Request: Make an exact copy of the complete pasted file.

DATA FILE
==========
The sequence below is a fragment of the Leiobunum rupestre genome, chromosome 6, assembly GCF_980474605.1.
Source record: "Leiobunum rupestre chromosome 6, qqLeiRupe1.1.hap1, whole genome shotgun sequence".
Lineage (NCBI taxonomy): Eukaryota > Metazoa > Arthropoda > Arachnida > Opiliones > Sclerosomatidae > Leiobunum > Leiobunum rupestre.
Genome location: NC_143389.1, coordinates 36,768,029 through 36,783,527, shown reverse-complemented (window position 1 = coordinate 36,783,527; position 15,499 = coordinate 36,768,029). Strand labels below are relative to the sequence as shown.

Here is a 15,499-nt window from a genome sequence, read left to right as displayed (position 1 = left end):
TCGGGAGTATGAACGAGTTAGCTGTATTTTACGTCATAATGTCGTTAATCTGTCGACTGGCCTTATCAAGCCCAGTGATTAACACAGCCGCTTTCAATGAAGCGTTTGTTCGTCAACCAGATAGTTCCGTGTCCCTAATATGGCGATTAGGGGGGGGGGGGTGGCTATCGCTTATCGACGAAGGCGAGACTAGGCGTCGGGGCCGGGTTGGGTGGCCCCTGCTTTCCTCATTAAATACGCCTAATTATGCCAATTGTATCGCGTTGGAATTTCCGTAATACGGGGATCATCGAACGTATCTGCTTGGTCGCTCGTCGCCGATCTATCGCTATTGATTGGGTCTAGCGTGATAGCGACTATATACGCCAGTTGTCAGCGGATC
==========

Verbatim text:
The sequence below is a fragment of the Leiobunum rupestre genome, chromosome 6, assembly GCF_980474605.1.
Source record: "Leiobunum rupestre chromosome 6, qqLeiRupe1.1.hap1, whole genome shotgun sequence".
Lineage (NCBI taxonomy): Eukaryota > Metazoa > Arthropoda > Arachnida > Opiliones > Sclerosomatidae > Leiobunum > Leiobunum rupestre.
Genome location: NC_143389.1, coordinates 36,768,029 through 36,783,527, shown reverse-complemented (window position 1 = coordinate 36,783,527; position 15,499 = coordinate 36,768,029). Strand labels below are relative to the sequence as shown.

Here is a 15,499-nt window from a genome sequence, read left to right as displayed (position 1 = left end):
TCGGGAGTATGAACGAGTTAGCTGTATTTTACGTCATAATGTCGTTAATCTGTCGACTGGCCTTATCAAGCCCAGTGATTAACACAGCCGCTTTCAATGAAGCGTTTGTTCGTCAACCAGATAGTTCCGTGTCCCTAATATGGCGATTAGGGGGGGGGGGGTGGCTATCGCTTATCGACGAAGGCGAGACTAGGCGTCGGGGCCGGGTTGGGTGGCCCCTGCTTTCCTCATTAAATACGCCTAATTATGCCAATTGTATCGCGTTGGAATTTCCGTAATACGGGGATCATCGAACGTATCTGCTTGGTCGCTCGTCGCCGATCTATCGCTATTGATTGGGTCTAGCGTGATAGCGACTATATACGCCAGTTGTCAGCGGATC